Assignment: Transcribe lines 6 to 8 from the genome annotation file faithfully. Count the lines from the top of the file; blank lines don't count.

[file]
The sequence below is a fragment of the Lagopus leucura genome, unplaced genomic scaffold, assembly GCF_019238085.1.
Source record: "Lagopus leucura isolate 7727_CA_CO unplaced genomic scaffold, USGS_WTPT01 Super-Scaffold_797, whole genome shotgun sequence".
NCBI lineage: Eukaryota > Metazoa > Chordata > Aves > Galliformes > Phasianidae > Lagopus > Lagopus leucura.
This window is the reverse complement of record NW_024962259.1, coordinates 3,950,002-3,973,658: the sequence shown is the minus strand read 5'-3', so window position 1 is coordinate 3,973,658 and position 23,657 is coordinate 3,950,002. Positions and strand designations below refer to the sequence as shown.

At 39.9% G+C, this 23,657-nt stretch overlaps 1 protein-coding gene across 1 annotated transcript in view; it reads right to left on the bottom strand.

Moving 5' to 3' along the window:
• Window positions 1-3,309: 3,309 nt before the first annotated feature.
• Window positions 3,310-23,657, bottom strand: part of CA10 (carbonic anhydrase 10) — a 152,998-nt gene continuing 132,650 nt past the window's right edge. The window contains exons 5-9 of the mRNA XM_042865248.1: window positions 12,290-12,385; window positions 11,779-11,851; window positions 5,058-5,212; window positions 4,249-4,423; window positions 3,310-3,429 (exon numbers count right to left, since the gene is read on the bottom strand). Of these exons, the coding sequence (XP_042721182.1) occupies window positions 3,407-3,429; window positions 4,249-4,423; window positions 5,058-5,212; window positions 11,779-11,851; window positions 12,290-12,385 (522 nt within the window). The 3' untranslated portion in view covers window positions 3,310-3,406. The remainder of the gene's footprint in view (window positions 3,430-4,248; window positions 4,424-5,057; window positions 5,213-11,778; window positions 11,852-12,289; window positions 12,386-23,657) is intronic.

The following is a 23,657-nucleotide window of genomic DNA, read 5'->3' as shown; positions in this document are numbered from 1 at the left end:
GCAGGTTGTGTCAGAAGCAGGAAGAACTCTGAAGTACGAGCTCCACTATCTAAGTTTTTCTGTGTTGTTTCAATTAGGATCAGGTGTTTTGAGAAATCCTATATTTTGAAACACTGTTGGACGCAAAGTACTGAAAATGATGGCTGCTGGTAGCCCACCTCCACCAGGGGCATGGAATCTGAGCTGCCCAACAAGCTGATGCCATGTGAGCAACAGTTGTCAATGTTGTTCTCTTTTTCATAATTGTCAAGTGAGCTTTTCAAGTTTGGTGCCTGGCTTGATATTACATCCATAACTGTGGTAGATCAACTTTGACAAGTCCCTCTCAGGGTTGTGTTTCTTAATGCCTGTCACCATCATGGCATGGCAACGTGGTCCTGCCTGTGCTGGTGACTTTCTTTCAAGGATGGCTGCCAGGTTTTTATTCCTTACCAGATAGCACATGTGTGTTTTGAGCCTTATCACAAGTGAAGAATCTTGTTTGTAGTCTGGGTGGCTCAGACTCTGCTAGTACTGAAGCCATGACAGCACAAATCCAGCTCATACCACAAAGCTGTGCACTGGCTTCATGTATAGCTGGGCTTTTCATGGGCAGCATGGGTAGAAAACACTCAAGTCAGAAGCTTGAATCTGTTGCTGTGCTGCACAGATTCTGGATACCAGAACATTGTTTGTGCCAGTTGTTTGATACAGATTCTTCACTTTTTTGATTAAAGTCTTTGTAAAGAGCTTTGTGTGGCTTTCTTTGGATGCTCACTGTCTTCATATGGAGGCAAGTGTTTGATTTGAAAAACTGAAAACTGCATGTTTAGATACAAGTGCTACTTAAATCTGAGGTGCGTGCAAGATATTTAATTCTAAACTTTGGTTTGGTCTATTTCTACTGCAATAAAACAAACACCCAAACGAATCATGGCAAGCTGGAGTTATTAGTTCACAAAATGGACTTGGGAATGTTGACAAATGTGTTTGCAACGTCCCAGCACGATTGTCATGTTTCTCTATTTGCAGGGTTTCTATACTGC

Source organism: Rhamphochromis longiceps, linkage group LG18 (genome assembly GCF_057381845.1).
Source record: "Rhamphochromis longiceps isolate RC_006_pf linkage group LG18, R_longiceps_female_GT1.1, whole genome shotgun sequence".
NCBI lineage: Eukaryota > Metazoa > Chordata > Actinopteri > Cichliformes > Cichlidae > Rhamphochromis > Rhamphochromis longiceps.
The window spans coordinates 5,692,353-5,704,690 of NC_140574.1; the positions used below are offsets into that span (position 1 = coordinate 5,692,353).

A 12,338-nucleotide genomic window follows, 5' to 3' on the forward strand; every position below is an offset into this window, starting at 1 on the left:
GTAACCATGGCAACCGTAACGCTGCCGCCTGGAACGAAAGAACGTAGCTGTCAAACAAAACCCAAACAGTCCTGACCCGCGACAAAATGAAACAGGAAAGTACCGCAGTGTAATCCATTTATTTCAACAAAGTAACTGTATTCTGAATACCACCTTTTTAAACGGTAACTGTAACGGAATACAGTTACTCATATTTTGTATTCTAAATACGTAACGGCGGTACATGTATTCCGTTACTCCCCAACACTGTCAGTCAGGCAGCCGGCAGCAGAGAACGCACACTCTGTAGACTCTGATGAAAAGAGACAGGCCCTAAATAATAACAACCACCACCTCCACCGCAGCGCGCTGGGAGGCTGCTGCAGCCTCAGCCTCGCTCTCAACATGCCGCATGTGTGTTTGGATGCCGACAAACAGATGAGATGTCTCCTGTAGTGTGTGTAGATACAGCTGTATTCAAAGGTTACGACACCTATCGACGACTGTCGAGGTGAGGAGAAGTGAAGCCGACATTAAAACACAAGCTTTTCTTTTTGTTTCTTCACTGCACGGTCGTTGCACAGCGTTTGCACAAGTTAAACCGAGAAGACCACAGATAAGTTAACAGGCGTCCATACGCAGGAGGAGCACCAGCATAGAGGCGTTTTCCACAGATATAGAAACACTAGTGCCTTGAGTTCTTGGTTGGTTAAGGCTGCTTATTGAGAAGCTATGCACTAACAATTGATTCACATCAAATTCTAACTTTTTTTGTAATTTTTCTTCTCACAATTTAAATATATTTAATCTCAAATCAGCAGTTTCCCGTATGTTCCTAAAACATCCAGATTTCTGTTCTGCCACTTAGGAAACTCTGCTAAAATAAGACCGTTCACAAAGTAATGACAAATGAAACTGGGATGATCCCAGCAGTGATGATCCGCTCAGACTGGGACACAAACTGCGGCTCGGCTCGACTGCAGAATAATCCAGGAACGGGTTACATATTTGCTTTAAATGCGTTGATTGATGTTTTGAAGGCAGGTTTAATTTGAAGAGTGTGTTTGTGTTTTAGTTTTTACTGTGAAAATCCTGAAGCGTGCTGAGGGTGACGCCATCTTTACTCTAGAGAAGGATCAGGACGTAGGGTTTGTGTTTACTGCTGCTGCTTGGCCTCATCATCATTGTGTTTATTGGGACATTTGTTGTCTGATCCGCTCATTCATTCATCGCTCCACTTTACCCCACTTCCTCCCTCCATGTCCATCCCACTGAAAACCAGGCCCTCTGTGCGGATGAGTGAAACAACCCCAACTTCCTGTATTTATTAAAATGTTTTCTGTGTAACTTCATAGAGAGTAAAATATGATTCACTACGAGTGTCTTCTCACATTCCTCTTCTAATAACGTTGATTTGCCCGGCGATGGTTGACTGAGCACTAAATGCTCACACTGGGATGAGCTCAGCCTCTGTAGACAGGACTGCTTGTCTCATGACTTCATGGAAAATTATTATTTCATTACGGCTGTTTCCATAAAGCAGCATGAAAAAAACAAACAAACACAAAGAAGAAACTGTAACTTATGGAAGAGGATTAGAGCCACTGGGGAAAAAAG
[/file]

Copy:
Moving 5' to 3' along the window:
• Window positions 1-3,309: 3,309 nt before the first annotated feature.
• Window positions 3,310-23,657, bottom strand: part of CA10 (carbonic anhydrase 10) — a 152,998-nt gene continuing 132,650 nt past the window's right edge. The window contains exons 5-9 of the mRNA XM_042865248.1: window positions 12,290-12,385; window positions 11,779-11,851; window positions 5,058-5,212; window positions 4,249-4,423; window positions 3,310-3,429 (exon numbers count right to left, since the gene is read on the bottom strand). Of these exons, the coding sequence (XP_042721182.1) occupies window positions 3,407-3,429; window positions 4,249-4,423; window positions 5,058-5,212; window positions 11,779-11,851; window positions 12,290-12,385 (522 nt within the window). The 3' untranslated portion in view covers window positions 3,310-3,406. The remainder of the gene's footprint in view (window positions 3,430-4,248; window positions 4,424-5,057; window positions 5,213-11,778; window positions 11,852-12,289; window positions 12,386-23,657) is intronic.